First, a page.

Imperialist critique in Anglo-American science fiction
thesisposted on 28.03.2022, 12:01 by Roland Ellis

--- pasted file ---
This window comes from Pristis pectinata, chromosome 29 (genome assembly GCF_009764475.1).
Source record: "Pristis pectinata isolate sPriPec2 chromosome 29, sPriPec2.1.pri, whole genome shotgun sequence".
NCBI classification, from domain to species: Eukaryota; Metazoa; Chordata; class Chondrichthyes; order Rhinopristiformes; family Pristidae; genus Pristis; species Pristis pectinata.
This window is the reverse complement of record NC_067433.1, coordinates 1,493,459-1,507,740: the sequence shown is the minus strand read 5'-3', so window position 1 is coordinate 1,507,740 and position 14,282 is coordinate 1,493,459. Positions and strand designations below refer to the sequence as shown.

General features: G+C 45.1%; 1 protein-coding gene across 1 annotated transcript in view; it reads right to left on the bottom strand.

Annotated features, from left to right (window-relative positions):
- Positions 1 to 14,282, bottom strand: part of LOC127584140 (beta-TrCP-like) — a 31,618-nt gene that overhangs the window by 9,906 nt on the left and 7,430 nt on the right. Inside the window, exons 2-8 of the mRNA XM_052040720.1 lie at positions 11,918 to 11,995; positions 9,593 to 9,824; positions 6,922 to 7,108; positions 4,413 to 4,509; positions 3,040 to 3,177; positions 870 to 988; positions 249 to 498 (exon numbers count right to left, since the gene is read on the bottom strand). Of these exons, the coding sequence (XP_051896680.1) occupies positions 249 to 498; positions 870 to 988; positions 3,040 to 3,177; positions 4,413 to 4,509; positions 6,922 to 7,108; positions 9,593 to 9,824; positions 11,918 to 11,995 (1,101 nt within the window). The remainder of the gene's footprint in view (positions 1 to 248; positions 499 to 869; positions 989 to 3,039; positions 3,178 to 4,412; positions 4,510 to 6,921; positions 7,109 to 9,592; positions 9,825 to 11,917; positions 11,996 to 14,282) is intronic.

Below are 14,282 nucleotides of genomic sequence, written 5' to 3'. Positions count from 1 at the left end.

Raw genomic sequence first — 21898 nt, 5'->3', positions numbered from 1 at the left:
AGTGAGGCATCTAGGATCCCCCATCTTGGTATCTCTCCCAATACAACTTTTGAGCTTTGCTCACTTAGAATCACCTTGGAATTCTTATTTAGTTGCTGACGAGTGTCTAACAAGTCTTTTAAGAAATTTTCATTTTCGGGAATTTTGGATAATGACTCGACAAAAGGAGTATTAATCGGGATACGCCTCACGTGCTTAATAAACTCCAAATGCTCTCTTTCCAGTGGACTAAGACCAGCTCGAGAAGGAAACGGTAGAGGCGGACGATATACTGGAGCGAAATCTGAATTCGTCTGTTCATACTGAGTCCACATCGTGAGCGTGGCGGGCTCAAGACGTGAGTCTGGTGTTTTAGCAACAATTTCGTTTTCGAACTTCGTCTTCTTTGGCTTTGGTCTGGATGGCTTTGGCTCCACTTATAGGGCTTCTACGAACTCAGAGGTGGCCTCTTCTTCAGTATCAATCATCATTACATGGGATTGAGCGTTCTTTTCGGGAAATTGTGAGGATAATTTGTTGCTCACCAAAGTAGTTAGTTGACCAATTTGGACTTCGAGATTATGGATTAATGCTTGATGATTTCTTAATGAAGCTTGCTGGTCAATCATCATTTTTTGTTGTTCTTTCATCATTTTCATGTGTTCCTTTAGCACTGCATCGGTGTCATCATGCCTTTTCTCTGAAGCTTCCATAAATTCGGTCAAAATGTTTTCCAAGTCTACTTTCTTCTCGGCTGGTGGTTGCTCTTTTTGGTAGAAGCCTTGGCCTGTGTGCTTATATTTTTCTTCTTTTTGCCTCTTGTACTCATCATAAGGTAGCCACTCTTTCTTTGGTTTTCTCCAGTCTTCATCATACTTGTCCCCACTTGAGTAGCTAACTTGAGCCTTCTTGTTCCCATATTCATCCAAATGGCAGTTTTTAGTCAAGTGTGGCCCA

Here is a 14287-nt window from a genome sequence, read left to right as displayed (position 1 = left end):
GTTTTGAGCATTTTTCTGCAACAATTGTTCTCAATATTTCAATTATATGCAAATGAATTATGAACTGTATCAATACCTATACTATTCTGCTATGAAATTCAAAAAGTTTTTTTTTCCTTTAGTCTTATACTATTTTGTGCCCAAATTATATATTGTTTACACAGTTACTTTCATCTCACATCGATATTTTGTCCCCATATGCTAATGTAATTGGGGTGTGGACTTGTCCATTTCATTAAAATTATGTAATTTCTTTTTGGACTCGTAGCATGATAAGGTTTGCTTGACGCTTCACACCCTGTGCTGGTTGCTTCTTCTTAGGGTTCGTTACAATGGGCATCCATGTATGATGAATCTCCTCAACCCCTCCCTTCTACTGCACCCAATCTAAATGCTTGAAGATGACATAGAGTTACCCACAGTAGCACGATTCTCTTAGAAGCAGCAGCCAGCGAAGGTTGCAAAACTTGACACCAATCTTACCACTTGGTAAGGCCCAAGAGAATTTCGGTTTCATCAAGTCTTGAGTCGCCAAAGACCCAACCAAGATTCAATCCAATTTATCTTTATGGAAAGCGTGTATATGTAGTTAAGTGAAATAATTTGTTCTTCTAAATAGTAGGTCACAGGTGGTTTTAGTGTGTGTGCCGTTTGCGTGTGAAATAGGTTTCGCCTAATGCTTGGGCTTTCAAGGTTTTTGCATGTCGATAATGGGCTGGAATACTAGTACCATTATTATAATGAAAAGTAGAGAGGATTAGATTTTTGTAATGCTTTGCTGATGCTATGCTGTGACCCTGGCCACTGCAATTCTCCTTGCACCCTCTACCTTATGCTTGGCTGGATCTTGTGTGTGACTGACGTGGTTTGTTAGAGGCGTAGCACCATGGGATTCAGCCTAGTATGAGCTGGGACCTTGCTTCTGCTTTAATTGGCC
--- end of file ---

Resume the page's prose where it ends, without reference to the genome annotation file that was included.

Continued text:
In recent years, Anglo-American science fiction has been read as a form of literature that is complicit in the imperialist project—as “empire’s propaganda arm, its R&D lab”, as Gerry Canavan (2012) has noted. Although a number of influential ‘imperial turn’ SF scholars (John Rieder, Istvan Csicsery-Ronay, Andy Sawyer, Jessica Langer, David Seed) have acutely diagnosed the subgenre in this way, they have largely failed to identify and examine the longstanding tradition of incisive imperialist critique that also exists in this field. From another angle, critics who do not regard Anglo-American SF as ultimately complicit in colonialism (Adriana Craciun, Patrick Parrinder, W. Warren Wagar, Rob Latham, David Ian Paddy) tend to see only vaguely defined and historically transient imperialist contexts in this literature; or they read imperialism as a secondary context, a “hidden skeleton,” as one critic puts it, not worthy of further consideration. This thesis seeks to address the line of enquiry opened up in this critical gap, by re-examining certain key works of Anglo-American SF in relation to specific imperialist contexts. In chapter one, I look at Mary Shelley’s Frankenstein (1818) in 18th- and early-19th-century mercantile imperial contexts, from the exploits of the British Royal Navy to contemporary discourses of ‘classic’ colonial racism. In chapter two, H. G. Wells’s The Island of Doctor Moreau (1896) and The War of The Worlds (1897) are read as critiques of Victorian-era Social Darwinist imperialism, insofar as the latter is manifested in the morphological social ordering and biological racism put forward by both scientists and political imperialists. Chapter three focuses on J. G. Ballard’s early trio of eco-disaster novels, The Drowned World (1962), The Drought (1965), and The Crystal World (1966), in the context of biopolitical imperialism, and the strict measurements, boundary markers and time-codes of eugenics that are so central to this model. And the final chapter begins by revisiting two more Ballard novels, Crash (1973) and Hello America (1980), by way of postwar American techno-spectacle imperialism, as defined by Edward Said and Jean Baudrillard. It concludes with a (focused and concise) survey of post-war American SF, considering this, too, in terms of American techno-spectacle imperialism, and in turn, reinforcing the overarching argument that there is a rich tradition of imperialist critique to be found in the sub-genre of Anglo-American SF.